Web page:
ceramic material are of great relevance for ceramic industrial and economical
applications. This work presents a study of the nanoquartz properties, making the
contribution for researchers and engineers who intend to use this material in their
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researches and for those who need to design equipment for nanoquartz industrial
applications.
MATERIALS AND METHODS
The nanoquartz powder was produced by the milling of natural quartz, obtained
from the Santa Maria Eterna formation in Belmonte, Brazil. The powder was
separated in two portions: the first was analyzed in the scanning electron microscope
and submitted to the picnometry test, and the second was submitted to the pressing
and sintering processes, in order to manufacture the porous ceramic materials
studied. A sample of this manufactured material is shown in Figure 1. The analytical
studies are described in details in this section.
Figure 1: A sample of the ceramic material obtained after the pressing and
sintering processes.
In order to analyze the nanoquartz powder bulk density, four nanoquartz
samples were submitted to a picnometry test: the mass of the empty pycnometer is
quantified in an analytical balance, it is filled with powder, and the sum of the
pycnometer and powder masses is verified. Finally, the pycnometer is completely
filled with deionized water, all the air is carefully removed and the total mass is
verified, in order to verify the mass of water. By subtracting the volume of water,
calculated from the available data of water density[2], from the volume of the
pycnometer, the volume of the powder mass is determined. The picnometry test is
schematically shown in Figure 2.
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Figure 2: Picnometry test.
The pressed material was prepared by submitting the powder to the pressure of
30 MPa, using an hydraulic press, Maekawa Testing Machine MFG CO. Briquetting
Press BR E-32. It was then sintered in temperatures under ~1000°C, in a tubular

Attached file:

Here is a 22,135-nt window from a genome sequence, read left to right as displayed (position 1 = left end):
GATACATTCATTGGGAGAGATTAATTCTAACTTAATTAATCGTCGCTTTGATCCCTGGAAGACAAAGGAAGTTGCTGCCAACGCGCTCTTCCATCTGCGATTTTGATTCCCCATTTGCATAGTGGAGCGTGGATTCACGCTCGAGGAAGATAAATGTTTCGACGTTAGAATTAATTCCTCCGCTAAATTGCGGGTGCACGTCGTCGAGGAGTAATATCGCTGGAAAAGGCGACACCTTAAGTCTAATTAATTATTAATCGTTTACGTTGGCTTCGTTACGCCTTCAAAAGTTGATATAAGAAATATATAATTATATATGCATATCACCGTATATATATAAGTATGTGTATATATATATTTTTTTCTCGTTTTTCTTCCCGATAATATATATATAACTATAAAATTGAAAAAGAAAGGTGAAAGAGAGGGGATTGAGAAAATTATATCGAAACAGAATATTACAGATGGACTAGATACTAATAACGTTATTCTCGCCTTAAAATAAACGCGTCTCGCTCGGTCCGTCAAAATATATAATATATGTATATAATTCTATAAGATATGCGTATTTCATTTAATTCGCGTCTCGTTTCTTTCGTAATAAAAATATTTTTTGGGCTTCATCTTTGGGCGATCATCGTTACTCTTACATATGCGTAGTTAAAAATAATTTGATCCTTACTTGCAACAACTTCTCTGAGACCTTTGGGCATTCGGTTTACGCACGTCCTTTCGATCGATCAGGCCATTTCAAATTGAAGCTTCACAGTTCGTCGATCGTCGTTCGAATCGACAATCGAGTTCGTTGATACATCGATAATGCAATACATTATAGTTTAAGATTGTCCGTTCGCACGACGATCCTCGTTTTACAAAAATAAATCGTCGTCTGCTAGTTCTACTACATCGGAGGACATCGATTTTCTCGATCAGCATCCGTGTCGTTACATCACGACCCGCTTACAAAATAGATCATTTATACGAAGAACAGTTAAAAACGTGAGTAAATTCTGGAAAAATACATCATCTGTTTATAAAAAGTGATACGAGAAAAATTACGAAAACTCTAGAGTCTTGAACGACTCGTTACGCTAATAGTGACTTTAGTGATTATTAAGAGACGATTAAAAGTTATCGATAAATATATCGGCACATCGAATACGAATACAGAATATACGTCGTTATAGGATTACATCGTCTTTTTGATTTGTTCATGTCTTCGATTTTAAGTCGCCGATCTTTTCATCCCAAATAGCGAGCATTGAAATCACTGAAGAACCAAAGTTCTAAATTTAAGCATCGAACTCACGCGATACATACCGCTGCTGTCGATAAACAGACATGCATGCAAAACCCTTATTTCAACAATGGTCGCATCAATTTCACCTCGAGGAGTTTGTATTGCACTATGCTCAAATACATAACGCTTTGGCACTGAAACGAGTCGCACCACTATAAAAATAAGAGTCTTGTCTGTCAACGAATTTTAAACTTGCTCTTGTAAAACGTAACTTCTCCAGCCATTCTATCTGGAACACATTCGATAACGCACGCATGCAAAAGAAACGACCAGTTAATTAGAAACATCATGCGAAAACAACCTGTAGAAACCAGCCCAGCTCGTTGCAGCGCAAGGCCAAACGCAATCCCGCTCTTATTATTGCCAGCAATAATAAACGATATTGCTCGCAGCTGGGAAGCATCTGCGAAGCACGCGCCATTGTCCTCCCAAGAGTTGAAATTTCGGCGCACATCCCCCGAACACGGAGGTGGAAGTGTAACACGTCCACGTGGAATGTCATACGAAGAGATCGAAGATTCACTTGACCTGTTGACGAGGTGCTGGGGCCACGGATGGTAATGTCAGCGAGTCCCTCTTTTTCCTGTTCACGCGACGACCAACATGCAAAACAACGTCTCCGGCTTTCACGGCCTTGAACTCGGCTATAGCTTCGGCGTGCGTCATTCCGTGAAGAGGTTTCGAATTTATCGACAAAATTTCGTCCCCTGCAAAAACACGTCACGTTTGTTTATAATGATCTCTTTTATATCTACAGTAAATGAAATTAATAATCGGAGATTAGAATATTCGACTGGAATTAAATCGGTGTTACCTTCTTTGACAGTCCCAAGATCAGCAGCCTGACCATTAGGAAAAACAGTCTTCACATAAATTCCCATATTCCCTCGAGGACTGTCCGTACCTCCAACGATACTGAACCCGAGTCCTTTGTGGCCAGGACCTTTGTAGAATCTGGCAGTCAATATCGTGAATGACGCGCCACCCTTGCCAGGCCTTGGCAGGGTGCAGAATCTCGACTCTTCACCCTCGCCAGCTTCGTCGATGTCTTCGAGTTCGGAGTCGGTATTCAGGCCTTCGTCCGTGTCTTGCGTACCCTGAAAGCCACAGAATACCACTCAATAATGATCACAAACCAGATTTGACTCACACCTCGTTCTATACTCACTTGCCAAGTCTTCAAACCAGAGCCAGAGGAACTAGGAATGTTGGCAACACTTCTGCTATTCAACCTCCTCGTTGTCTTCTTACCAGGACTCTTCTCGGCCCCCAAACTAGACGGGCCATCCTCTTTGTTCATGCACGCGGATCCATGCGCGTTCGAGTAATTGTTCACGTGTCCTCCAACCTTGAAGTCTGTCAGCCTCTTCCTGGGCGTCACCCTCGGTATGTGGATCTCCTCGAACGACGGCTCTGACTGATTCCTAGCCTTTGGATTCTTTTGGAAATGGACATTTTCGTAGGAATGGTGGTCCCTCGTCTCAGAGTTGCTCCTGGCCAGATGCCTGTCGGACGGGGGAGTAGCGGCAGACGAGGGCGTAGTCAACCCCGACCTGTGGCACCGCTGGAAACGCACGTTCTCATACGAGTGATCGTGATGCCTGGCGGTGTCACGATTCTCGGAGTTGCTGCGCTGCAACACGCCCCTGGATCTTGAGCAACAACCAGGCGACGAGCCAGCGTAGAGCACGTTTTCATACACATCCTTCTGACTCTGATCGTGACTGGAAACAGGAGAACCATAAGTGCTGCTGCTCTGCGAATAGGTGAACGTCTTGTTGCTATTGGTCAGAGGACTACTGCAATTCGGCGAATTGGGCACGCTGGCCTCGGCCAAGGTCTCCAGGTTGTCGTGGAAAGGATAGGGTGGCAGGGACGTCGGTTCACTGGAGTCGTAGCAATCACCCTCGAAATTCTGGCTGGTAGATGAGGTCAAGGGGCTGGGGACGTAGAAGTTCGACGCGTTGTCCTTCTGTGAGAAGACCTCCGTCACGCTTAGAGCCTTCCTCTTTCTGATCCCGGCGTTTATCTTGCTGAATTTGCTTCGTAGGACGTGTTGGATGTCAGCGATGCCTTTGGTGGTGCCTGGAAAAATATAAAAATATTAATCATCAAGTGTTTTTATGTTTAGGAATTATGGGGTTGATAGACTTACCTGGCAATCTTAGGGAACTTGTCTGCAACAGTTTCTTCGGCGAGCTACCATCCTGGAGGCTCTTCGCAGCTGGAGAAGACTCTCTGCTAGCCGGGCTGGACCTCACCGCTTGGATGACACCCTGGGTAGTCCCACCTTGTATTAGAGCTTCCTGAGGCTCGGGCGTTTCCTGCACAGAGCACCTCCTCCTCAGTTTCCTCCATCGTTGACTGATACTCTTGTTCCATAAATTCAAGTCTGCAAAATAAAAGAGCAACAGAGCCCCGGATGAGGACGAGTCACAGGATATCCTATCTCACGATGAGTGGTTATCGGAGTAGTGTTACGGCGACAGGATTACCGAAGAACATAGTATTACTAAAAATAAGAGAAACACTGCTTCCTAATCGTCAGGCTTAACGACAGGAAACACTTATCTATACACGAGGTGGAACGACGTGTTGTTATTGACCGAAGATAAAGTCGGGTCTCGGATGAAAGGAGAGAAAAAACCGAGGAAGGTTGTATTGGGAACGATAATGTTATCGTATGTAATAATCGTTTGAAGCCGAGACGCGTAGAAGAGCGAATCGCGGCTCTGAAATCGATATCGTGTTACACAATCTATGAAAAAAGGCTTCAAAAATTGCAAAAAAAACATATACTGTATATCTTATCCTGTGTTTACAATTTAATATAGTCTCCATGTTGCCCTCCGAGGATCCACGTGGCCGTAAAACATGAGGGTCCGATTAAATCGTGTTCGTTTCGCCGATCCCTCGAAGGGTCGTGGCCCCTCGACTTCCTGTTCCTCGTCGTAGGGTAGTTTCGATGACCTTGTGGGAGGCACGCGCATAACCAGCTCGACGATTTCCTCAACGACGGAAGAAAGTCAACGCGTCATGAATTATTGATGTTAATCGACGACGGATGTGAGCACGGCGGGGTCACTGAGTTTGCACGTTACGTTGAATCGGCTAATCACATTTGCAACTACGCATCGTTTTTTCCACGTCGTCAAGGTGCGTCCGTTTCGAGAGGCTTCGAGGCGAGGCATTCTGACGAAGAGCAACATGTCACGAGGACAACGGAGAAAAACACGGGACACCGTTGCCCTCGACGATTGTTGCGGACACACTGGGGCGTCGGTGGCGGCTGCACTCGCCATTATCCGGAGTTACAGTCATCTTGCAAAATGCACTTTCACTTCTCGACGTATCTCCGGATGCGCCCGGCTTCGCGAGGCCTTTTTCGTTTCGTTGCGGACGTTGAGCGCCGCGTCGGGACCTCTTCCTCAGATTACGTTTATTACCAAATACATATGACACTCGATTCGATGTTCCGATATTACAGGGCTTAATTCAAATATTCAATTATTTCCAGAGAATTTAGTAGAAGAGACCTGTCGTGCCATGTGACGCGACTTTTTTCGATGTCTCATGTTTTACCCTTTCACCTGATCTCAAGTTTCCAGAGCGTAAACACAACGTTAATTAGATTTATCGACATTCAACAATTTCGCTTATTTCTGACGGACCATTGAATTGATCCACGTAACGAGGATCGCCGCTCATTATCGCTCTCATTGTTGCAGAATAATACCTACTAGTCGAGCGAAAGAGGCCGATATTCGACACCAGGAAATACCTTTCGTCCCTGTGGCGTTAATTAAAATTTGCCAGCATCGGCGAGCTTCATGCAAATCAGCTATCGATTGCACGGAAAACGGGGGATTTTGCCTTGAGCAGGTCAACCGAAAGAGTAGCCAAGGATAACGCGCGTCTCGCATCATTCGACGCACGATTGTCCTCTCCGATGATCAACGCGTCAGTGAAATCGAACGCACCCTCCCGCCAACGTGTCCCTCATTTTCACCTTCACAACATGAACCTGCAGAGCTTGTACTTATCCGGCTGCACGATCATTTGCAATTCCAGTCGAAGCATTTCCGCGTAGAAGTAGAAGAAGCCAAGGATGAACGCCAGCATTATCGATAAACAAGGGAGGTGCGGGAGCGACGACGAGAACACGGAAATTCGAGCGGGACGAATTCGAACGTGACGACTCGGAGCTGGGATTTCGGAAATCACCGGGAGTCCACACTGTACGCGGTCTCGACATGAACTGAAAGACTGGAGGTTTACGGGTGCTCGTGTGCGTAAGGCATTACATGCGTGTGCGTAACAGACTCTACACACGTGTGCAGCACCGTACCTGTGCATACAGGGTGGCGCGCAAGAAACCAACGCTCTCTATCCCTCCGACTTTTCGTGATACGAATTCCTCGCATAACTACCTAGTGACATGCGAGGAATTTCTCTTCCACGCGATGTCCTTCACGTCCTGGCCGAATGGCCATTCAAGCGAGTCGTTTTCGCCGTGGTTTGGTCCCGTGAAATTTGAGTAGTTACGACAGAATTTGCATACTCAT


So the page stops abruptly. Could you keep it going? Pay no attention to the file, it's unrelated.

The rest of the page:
electric furnace, manufactured by Ikoma Co., Japan, with a refractory chamber made
of silicon carbide, able to reach the temperature of 1460°C. The mass of the sample
of material was verified in the analytical balance and its thickness was measured with
a caliper rule. After the measurements, the sample was broken into four pieces, and
every part was then submitted to another picnometry test. The average density of the
four pieces was taken as the density of the sample.
The porosity of the material can be obtained from Equation (A), using the
calculated density[6,12]:
  1
VS
VT
(A)
Where ε is the porosity, 0 ≤ ε ≤ 1, VS is the volume occupied by the solid
material and VT is the total volume of the sample[6].
It is also important to evaluate the crystalline structure of the material after the
sintering process, because it can possibly suffer phase transitions. A sample of the
pressed material was submitted to the X-ray diffraction (XRD) analysis, using a X-ray
diffractometer Rigaku DMAX 2200, equipped with a copper tube “fine focus” (λ = 1,54
Å), submitted to a tension of 40 kV and an electric current of 20 mA. This technique
allows identifying and quantifying materials phases, as well as constructing their
respective phase diagrams[5].
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The pressed material was then submitted to the scanning electron microscope
(SEM) analysis, in order to verify its morphological aspect and the dimensions of the
superficial pores. It was used, for the analysis, a Zeiss EVO MA15 microscope,
equipped with LaB6 thermoionic cannon. The SEM analysis has many applications in
the study of the ceramic materials, allowing the researcher to directly observe the
material’s surface characteristics, like the presence of pores, fractures and some
crystalline defects[13].
RESULTS AND DISCUSSION
The picnometry analysis of quartz powder revealed an average density of
(2.55 ± 0.02) g.cm-3 for the bulk material, which is quite similar to the values reported
in literature for the macroscopic quartz crystal. Schmalz has reported an average
density of 2.65 g.cm-3 for macroscopic quartz crystals[15], but the quartz’ physical
properties depend on the geological origin, for example [7]. The SEM image obtained